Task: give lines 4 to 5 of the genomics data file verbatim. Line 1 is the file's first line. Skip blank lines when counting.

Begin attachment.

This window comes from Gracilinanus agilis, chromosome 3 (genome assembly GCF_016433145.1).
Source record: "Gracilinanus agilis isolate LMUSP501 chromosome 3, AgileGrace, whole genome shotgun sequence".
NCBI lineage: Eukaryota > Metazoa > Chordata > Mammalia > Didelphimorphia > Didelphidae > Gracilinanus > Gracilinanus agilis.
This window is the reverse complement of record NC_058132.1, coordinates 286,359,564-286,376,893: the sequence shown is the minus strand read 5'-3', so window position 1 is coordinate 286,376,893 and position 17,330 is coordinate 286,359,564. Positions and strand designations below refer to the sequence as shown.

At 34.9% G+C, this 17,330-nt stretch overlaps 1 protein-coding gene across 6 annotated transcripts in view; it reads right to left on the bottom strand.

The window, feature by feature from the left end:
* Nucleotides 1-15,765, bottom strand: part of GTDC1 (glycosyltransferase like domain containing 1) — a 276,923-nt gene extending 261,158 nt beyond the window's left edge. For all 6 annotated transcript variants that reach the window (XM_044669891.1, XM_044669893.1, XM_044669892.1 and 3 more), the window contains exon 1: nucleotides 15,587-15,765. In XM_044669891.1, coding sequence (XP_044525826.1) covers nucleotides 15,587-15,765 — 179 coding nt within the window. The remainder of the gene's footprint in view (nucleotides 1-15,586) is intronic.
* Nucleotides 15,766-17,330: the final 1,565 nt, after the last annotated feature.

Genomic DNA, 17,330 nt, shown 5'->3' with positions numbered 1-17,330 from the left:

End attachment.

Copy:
This window is the reverse complement of record NC_058132.1, coordinates 286,359,564-286,376,893: the sequence shown is the minus strand read 5'-3', so window position 1 is coordinate 286,376,893 and position 17,330 is coordinate 286,359,564. Positions and strand designations below refer to the sequence as shown.

At 34.9% G+C, this 17,330-nt stretch overlaps 1 protein-coding gene across 6 annotated transcripts in view; it reads right to left on the bottom strand.